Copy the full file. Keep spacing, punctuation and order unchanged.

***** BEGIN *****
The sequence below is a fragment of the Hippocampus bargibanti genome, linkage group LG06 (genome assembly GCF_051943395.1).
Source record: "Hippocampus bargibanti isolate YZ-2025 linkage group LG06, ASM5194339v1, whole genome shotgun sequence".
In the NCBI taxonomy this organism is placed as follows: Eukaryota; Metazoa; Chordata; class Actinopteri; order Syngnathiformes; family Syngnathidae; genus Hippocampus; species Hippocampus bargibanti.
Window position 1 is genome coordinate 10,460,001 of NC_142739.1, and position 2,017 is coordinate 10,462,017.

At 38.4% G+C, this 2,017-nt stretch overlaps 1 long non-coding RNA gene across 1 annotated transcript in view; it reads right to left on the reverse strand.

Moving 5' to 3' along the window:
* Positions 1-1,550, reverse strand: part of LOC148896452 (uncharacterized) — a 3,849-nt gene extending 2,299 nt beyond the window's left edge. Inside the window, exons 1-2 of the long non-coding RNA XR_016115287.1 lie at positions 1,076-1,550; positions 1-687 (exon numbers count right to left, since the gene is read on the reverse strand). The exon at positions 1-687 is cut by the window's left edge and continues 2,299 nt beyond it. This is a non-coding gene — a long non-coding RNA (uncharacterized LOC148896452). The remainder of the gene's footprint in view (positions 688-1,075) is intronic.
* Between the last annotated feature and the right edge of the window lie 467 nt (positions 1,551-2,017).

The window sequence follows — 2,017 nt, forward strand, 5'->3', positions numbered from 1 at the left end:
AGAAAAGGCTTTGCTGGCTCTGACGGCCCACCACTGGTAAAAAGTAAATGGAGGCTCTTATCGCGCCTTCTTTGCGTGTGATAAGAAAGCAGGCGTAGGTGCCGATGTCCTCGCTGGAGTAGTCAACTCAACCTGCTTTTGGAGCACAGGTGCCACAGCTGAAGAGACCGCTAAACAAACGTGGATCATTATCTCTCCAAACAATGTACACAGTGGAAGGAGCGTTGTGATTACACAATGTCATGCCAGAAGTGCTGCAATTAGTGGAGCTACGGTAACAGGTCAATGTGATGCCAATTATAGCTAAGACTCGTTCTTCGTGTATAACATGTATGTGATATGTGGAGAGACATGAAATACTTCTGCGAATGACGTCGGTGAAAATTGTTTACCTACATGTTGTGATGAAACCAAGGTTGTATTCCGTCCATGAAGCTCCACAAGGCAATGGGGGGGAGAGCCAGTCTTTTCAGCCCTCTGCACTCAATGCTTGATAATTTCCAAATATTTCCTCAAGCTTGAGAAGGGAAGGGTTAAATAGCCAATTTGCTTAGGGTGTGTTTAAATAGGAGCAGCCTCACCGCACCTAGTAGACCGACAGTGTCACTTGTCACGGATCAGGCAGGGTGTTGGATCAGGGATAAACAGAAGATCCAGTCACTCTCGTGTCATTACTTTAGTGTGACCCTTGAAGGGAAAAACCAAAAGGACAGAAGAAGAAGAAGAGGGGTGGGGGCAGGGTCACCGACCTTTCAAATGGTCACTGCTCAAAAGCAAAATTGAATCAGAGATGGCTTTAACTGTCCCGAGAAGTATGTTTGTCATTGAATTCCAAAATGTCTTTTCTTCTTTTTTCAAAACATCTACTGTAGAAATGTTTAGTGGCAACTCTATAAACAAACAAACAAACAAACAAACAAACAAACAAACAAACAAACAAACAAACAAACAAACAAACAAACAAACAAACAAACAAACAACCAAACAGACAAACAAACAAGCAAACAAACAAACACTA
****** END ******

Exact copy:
The sequence below is a fragment of the Hippocampus bargibanti genome, linkage group LG06 (genome assembly GCF_051943395.1).
Source record: "Hippocampus bargibanti isolate YZ-2025 linkage group LG06, ASM5194339v1, whole genome shotgun sequence".
In the NCBI taxonomy this organism is placed as follows: Eukaryota; Metazoa; Chordata; class Actinopteri; order Syngnathiformes; family Syngnathidae; genus Hippocampus; species Hippocampus bargibanti.
Window position 1 is genome coordinate 10,460,001 of NC_142739.1, and position 2,017 is coordinate 10,462,017.

At 38.4% G+C, this 2,017-nt stretch overlaps 1 long non-coding RNA gene across 1 annotated transcript in view; it reads right to left on the reverse strand.

Moving 5' to 3' along the window:
* Positions 1-1,550, reverse strand: part of LOC148896452 (uncharacterized) — a 3,849-nt gene extending 2,299 nt beyond the window's left edge. Inside the window, exons 1-2 of the long non-coding RNA XR_016115287.1 lie at positions 1,076-1,550; positions 1-687 (exon numbers count right to left, since the gene is read on the reverse strand). The exon at positions 1-687 is cut by the window's left edge and continues 2,299 nt beyond it. This is a non-coding gene — a long non-coding RNA (uncharacterized LOC148896452). The remainder of the gene's footprint in view (positions 688-1,075) is intronic.
* Between the last annotated feature and the right edge of the window lie 467 nt (positions 1,551-2,017).

The window sequence follows — 2,017 nt, forward strand, 5'->3', positions numbered from 1 at the left end:
AGAAAAGGCTTTGCTGGCTCTGACGGCCCACCACTGGTAAAAAGTAAATGGAGGCTCTTATCGCGCCTTCTTTGCGTGTGATAAGAAAGCAGGCGTAGGTGCCGATGTCCTCGCTGGAGTAGTCAACTCAACCTGCTTTTGGAGCACAGGTGCCACAGCTGAAGAGACCGCTAAACAAACGTGGATCATTATCTCTCCAAACAATGTACACAGTGGAAGGAGCGTTGTGATTACACAATGTCATGCCAGAAGTGCTGCAATTAGTGGAGCTACGGTAACAGGTCAATGTGATGCCAATTATAGCTAAGACTCGTTCTTCGTGTATAACATGTATGTGATATGTGGAGAGACATGAAATACTTCTGCGAATGACGTCGGTGAAAATTGTTTACCTACATGTTGTGATGAAACCAAGGTTGTATTCCGTCCATGAAGCTCCACAAGGCAATGGGGGGGAGAGCCAGTCTTTTCAGCCCTCTGCACTCAATGCTTGATAATTTCCAAATATTTCCTCAAGCTTGAGAAGGGAAGGGTTAAATAGCCAATTTGCTTAGGGTGTGTTTAAATAGGAGCAGCCTCACCGCACCTAGTAGACCGACAGTGTCACTTGTCACGGATCAGGCAGGGTGTTGGATCAGGGATAAACAGAAGATCCAGTCACTCTCGTGTCATTACTTTAGTGTGACCCTTGAAGGGAAAAACCAAAAGGACAGAAGAAGAAGAAGAGGGGTGGGGGCAGGGTCACCGACCTTTCAAATGGTCACTGCTCAAAAGCAAAATTGAATCAGAGATGGCTTTAACTGTCCCGAGAAGTATGTTTGTCATTGAATTCCAAAATGTCTTTTCTTCTTTTTTCAAAACATCTACTGTAGAAATGTTTAGTGGCAACTCTATAAACAAACAAACAAACAAACAAACAAACAAACAAACAAACAAACAAACAAACAAACAAACAAACAAACAAACAAACAAACAAACAACCAAACAGACAAACAAACAAGCAAACAAACAAACACTA